Gov. Greg Abbott’s decision to reopen all businesses and restaurants 100% starting Wednesday, March 10 and to end the statewide mask mandate has been a hot topic among Texans, with some celebrating the decision and others mourning it.
Abbott assured Texans that though the pandemic was ongoing, vaccinations continue, and individuals now know how to protect themselves. “People and businesses don’t need the state telling them how to operate,” he said.
Not only have individuals struggled with what to make of the decision, but businesses have had mixed reactions as to how they will continue their operations. Restaurants and business owners in the DFW metroplex — and in the rest of Texas — will now decide what social distancing and mask regulations to require within their borders.
Abbott’s order noted that businesses are still permitted to create their own safety guidelines, like “requiring employees or customers to follow additional hygiene measures, including the wearing of a face covering.”
Some restaurants, such as Teriyaki & Bowl in McKinney, are vehemently against Abbott’s decision.
“The simple answer, as a business owner,” Teriyaki & Bowl said to Local Profile in a Facebook message. “We are looking for the next 5 years or 10 years or more. Not just the next 6 months! 100% with no masks on? No! How can we protect my workers and our family?”
Teriyaki & Bowl also wrote in the message that they “might be” reopening 100%, but masks are still required for patrons and employees.
Craftway Kitchen in Plano said that they did not want to comment on Abbott’s decision, nor on the restaurant’s position on the mask mandate.
“This is such a hot topic and political that I don’t want to comment on at this moment,” Craftway Kitchen wrote in a Facebook message. “We will not be making any changes to our restaurant next week.”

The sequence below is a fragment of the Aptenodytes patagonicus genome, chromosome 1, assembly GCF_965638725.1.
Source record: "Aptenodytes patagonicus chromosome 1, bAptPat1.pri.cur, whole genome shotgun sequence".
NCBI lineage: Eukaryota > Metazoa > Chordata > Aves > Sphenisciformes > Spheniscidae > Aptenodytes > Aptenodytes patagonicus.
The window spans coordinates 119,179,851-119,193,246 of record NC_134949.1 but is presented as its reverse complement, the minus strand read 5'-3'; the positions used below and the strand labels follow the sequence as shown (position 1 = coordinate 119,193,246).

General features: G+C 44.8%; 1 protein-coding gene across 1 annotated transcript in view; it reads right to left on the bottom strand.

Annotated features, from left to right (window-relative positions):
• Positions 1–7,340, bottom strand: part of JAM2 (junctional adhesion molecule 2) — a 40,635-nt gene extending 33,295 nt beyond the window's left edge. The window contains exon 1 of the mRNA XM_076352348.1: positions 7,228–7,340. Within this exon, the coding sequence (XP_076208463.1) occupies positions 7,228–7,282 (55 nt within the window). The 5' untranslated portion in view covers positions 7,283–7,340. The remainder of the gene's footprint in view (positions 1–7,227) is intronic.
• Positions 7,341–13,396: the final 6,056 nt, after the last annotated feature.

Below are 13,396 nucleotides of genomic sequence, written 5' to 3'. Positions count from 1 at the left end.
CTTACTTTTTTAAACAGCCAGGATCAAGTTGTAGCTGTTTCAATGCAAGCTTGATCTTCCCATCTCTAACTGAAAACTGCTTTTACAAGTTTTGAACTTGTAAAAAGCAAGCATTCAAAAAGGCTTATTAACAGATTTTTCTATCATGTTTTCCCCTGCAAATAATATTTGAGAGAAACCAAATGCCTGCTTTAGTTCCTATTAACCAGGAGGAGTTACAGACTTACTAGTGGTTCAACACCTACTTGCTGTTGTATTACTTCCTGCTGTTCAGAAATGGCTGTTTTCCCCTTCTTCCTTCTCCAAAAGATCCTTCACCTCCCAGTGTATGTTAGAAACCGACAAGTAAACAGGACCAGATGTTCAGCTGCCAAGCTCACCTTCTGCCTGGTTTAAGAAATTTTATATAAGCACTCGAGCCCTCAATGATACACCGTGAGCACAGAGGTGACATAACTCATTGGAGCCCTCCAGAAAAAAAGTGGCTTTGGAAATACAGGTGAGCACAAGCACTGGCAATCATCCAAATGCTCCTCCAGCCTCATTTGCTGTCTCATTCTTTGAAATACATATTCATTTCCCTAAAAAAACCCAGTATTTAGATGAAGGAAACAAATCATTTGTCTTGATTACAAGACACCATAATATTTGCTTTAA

But Stan Penn, owner of The Celt Irish Pub in McKinney, said they are “very happy” with Abbott’s decisions.
“It means that we can return to some level of normalcy,” Penn said. “And, you know, for small businesses — not just ours — but across the nation, it’s been very challenging. We’ve definitely had some dark days and so much uncertainty.”
Despite the decision, The Celt will not be changing its operations much. Penn said the restaurant has been operating at 50% for the last year, and it will start operating at 60-70% following Abbott’s decision. The increase in capacity means The Celt may add one or two more tables.
Penn also said that wearing a mask will be up to the individual patrons and employees. He said he thinks most of his staff and customers will continue wearing masks, “and that is perfectly fine,” but “for those that choose not to, they no longer have to.”
“More than anything, [Abbott’s decision] takes the fear away, and it allows us to operate our businesses more freely and, really, so we can just sleep at night better,” Penn said. “It’s a step in the right direction, and we’re pleased. And the future definitely looks brighter than it did even last week.”
Abbott’s decision puts some pressure on restaurants and other businesses who don’t want to be perceived as making a political statement on the basis of their decision — and for good reason. According to The Washington Post, anger over COVID-19 regulations incited some patrons at a couple of Mexican restaurants in Houston to threaten to call Immigration and Customs Enforcement on employees who wore masks.
“People don’t understand unless you’re in our business what it felt like, how hard it was to go through everything we went through during COVID,” the owner of Picos in Houston told The Washington Post. “For people to be negative toward us for trying to remain safe, so that this doesn’t continue to happen, just makes zero sense to us.”